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Sri Lanka: Tamil diaspora voices

After the Sri Lankan army took control of the remaining rebel town of Mullaitivu, Tamils in the UK and Canada discuss the future for Sri Lankan Tamil nationalism.

INTHU KUMAR, DOCTOR, LONDON, UK

The land may have been captured but they they haven't won the people. This isn't a victory. I have lived through much of the war.

What is happening now is very hard for us to bear. People are suffering, they are moving
I was born in Jaffna. In 1981 I woke up seeing the Jaffna library in flames. We lived very close by and the army set it on fire.

When I entered university in 1985, that was when the shelling started. From then onwards in my medical career I saw lots of victims, lots of suffering.

When the army moved into the Jaffna area in 1995 I moved on and served in Chavakacheri in LTTE [Liberation Tigers of Tamil Eelam] controlled territory and then later to Kilinochchi. There was a lack of doctors.

What is happening now is very hard for us to bear. People are suffering, they are moving. They don't want to move into the army areas. I know this is a reality because it happened to me when I was on the move.

In my view you shouldn't use any bombs on civilians. There is so much blood.

I condemn the killing of all civilians and I also feel sorry for Sri Lankan army soldiers, young men being killed.

I don't believe the capture of Mullaitivu will do anything - it will just be an occupying army. I will go back if there is a separate state for Tamils. I believe it will come.

A BAHEERATHAN, DOCTOR, LONDON

Sri Lankan troops (file photo: January 2009)
The government has won a string of military victories in recent months
We are caught in the middle. I don't feel the government has been properly protecting civilians. More could have been done. But I don't trust the LTTE either.

My father was a Tamil MP. He was assassinated because he supported the Indian army intervention in Sri Lanka in 1989.

He thought it was the best solution for our people at that point in time. He angered the LTTE because they rejected it and it is widely believed they assassinated him.

I came to the UK after that. I feel there should be a political solution rather than a military solution. But the Sri Lankan government view is something different.

But I don't have the right to say what people there should believe and do. The people in the field have to decide what happens.

We can't depend on the LTTE on the one hand but on the other hand there has been no acceptable political solution. It's a real problem for people.

Tamil nationalism, Sinhalese nationalism, it will all still continue. I am optimistic as long as the Indian government gets involved.

SUJITH JOSEPH, LONDON, ANALYST

Tamil identity must be maintained somewhere, they should be able to say they are from a place
I was born in Sri Lanka and I lived there until I was 12 years old when the 1983 riots broke out. Our house was almost burned and we were looted, my parents were pinned to the floor, and a mob tried to kill us.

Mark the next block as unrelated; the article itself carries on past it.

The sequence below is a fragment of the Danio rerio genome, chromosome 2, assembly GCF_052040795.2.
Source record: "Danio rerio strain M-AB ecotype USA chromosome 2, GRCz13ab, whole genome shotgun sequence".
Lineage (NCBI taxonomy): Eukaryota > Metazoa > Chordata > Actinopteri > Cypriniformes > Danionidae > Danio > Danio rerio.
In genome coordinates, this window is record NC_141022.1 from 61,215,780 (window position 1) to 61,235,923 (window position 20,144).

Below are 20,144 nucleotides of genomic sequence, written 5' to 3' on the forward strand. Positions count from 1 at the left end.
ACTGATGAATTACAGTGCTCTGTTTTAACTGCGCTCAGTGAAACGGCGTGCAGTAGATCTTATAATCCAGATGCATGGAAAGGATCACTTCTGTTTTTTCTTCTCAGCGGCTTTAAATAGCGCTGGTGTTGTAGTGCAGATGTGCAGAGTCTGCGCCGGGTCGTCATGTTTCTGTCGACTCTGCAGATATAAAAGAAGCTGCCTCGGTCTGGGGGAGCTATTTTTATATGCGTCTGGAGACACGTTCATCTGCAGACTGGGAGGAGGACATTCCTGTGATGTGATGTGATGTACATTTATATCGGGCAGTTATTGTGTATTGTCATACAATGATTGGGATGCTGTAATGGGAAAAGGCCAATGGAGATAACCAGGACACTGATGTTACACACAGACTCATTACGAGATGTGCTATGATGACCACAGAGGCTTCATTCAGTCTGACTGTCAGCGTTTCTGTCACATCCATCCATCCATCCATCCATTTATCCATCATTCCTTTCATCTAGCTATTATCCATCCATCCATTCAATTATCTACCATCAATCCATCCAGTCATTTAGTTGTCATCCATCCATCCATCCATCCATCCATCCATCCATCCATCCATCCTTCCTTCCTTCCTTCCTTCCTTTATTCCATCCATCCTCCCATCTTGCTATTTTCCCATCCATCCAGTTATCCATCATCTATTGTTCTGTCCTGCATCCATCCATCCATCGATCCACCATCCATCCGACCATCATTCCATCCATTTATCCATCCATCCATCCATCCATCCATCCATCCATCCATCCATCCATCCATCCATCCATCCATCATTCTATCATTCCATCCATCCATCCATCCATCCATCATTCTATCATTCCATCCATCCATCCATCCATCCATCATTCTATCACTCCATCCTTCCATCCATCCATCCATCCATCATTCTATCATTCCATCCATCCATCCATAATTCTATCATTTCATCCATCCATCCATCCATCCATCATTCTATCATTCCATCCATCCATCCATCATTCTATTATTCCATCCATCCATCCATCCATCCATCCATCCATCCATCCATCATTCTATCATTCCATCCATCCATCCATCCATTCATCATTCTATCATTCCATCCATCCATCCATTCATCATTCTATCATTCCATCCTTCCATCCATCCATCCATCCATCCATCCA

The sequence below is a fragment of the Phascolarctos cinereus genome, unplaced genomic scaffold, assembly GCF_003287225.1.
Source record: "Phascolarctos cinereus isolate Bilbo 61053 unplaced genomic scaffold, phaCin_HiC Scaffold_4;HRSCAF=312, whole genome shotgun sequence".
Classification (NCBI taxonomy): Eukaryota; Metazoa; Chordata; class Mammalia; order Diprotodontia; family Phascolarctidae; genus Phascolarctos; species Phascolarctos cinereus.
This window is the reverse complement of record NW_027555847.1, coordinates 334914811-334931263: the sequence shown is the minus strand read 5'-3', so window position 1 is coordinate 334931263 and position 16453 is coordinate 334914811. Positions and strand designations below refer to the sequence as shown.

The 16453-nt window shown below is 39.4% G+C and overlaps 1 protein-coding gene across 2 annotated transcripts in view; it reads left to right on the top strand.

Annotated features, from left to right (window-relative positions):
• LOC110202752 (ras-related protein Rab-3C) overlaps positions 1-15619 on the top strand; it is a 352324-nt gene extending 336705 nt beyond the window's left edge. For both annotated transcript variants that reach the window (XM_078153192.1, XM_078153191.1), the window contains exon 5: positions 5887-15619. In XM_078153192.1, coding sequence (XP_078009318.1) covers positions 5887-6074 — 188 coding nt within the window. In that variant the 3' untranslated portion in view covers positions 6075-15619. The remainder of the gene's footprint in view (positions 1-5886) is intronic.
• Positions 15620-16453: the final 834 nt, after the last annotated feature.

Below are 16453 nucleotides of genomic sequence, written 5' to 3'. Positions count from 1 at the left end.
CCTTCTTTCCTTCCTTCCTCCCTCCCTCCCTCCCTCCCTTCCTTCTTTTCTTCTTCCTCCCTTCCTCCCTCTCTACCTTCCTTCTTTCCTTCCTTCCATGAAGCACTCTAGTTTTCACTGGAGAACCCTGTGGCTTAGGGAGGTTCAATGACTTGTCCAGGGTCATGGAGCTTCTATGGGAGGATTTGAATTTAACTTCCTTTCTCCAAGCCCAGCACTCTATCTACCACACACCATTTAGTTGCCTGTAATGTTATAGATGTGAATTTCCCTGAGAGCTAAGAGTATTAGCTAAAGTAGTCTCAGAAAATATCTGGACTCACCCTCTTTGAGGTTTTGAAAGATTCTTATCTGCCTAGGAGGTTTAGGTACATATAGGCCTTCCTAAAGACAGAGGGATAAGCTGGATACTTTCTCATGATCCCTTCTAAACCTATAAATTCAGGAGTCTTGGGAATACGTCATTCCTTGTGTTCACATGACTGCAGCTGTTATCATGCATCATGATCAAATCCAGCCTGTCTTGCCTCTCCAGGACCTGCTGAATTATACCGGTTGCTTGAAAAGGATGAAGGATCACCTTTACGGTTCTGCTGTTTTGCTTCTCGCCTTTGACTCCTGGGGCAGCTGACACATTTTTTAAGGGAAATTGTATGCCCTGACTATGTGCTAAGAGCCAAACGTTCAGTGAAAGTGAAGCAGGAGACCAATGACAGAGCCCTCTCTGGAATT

The people who attacked us were our neighbours, most of them people who came to the house and worked for us.

I have been back to Sri Lanka a number of times but I'm finding it difficult to go back to our old house in Colombo. For the last 25 years, many battles have been fought and won by the Tamil Tigers and Sri Lankan forces. A vast area has changed hands many times.

Now the Sri Lankan forces have the upper hand, but I don't believe they will be able to finish off the Tamil Tigers. Historically no guerilla movement has ever been crushed.

Until the Sri Lankan government stops treating Tamils as second-class citizens and address their aspirations the war will carry on. The world acknowledges that Tamils have legitimate grievances in Sri Lanka and the international community should pressurise to come back to talks.

My personal view is that Tamils will happily accept a reasonable political settlement where powers are devolved and where they have the power to rule themselves and Tamils can maintain their identity in the island.

KUMARATHASAN, PENSIONER, TORONTO, CANADA

I came to Canada in 2001. Before that I lived in Colombo because of war in Sri Lanka.

But before that we were chased out of our homeland in the Jaffna peninsula in 1995. We suffered a lot.

Unless the Sri Lankan government gives a reasonable solution to the Tamils, the Tamil diaspora and people will never give up. The disarming of the LTTE won't end the problem.

Self-determination will solve the problem. What we wanted before was parity and we didn't get it. I was deprived of a job because of the Sinhala-only act - which made Sinhala the official state language.

Many of us suffered. We know that this isn't the end for Tamil nationalism. We have had to leave the country and we have support all over the world.

The humiliation the Tamils underwent will one day be answered.

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